The Consequences of Failing to Raise the Debt Ceiling

Who'll get stiffed — Social Security beneficiaries, federal workers or the businesses that sell goods and services to Uncle Sam — if the U.S. Treasury's coffers come up short?

With every day of unproductive negotiations between the White House and congressional Republicans that passes, the prospect that the United States government will find itself unable to pay its bills becomes less unthinkable. So what happens if Congress doesn’t increase the debt ceiling?

Though we still believe that to be unlikely, the prospect is worth exploring. It’s uncharted territory. A small technical default in 1979 doesn’t compare to what would happen if the U.S. Treasury’s coffers were short, come early August. Does it mean Uncle Sam defaults the next day on principal and interest owed lenders — the foreign and domestic holders of U.S. Treasuries?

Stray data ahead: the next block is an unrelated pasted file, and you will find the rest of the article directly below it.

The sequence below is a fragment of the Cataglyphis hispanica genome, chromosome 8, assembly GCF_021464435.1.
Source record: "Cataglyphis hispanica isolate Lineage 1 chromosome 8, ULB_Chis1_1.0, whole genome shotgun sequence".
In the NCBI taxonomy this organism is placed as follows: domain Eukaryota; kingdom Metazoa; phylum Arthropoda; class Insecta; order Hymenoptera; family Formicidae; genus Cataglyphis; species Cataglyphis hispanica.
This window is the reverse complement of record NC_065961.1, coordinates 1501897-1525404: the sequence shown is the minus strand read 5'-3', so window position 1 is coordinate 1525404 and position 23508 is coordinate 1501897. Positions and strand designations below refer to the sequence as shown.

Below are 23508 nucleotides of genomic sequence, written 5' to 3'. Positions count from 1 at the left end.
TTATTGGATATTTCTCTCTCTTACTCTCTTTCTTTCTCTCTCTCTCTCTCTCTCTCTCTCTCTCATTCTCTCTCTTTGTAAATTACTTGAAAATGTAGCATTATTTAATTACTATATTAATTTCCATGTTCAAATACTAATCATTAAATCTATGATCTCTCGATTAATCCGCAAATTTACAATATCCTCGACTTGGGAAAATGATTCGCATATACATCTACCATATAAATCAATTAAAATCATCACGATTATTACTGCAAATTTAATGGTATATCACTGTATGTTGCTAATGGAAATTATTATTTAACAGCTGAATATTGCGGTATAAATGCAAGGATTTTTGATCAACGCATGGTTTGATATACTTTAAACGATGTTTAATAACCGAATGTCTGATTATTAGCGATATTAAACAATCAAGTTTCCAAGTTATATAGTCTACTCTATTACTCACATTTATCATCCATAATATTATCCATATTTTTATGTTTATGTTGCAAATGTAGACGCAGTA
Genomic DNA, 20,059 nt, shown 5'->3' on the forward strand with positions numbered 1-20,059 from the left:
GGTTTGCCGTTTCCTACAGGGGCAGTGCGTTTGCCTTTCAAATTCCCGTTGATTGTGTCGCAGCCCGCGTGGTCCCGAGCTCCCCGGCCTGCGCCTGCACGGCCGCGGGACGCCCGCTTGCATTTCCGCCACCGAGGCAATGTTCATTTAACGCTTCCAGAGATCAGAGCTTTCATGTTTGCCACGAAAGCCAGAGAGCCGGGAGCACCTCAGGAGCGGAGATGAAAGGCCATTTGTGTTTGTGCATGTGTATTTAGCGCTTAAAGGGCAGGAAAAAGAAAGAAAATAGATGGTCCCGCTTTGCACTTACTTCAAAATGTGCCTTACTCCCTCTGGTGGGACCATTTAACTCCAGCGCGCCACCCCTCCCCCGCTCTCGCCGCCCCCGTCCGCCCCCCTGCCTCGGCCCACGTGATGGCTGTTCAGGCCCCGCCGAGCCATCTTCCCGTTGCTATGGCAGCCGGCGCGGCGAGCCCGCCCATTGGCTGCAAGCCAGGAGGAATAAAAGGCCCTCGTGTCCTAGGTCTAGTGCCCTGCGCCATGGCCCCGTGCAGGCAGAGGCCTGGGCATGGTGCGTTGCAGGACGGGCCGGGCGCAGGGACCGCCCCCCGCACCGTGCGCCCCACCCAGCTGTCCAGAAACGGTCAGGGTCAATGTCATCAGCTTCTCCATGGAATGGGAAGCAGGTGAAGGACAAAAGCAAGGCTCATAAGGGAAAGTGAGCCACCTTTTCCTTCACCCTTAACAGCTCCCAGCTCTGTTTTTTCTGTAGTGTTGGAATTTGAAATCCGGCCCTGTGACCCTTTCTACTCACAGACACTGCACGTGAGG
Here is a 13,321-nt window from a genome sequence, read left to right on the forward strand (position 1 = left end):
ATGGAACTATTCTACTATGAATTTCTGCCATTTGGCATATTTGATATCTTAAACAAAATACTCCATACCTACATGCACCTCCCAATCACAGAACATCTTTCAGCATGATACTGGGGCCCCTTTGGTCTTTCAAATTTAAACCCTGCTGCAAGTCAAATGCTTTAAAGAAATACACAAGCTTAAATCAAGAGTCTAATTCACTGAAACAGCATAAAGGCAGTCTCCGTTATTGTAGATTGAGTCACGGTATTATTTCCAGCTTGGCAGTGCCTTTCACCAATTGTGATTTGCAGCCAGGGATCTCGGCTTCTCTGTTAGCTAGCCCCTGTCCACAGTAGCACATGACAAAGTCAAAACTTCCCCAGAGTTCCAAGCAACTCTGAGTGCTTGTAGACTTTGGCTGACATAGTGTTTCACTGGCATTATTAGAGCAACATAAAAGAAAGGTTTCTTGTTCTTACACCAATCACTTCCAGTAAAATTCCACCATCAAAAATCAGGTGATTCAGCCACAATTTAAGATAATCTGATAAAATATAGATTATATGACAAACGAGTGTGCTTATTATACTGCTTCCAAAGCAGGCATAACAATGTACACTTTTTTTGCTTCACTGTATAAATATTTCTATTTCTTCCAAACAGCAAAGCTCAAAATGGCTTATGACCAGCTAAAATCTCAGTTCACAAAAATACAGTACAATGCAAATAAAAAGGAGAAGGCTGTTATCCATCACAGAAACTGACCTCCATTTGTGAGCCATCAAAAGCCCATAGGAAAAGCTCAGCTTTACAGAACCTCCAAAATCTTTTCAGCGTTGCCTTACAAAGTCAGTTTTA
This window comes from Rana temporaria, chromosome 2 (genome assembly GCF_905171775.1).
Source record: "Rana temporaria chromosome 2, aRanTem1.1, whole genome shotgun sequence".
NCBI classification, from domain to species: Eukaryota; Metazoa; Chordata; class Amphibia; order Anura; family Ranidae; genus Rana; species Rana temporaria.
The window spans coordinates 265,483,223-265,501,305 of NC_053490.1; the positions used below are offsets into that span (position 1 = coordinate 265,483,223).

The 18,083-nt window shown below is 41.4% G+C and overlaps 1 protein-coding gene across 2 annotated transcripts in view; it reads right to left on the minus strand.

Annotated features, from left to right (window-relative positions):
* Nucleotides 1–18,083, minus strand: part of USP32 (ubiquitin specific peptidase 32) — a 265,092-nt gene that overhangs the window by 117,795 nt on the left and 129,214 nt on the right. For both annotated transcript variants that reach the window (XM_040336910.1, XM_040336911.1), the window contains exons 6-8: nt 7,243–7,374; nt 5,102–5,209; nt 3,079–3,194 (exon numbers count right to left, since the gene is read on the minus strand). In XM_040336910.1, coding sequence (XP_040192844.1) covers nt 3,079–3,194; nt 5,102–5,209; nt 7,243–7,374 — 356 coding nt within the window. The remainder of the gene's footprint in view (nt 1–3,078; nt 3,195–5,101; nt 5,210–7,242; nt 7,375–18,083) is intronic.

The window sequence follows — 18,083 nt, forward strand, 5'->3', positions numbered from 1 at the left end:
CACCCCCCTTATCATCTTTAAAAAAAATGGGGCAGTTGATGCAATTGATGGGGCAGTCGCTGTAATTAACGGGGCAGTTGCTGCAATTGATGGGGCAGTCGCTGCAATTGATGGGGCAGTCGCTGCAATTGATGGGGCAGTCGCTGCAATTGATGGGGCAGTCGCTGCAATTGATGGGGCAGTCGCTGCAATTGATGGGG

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Jerome Idaszak
Contributing Editor, The Kiplinger Letter
Idaszak, now retired, worked on The Kiplinger Letter as its economics writer for 21 years. Before joining Kiplinger in 1992, he worked for 15 years with the Chicago Sun-Times, including five years as a columnist and economic correspondent in the Washington, D.C., bureau, covering five international economic summit meetings. He holds bachelor's and master's degrees in journalism from Northwestern University.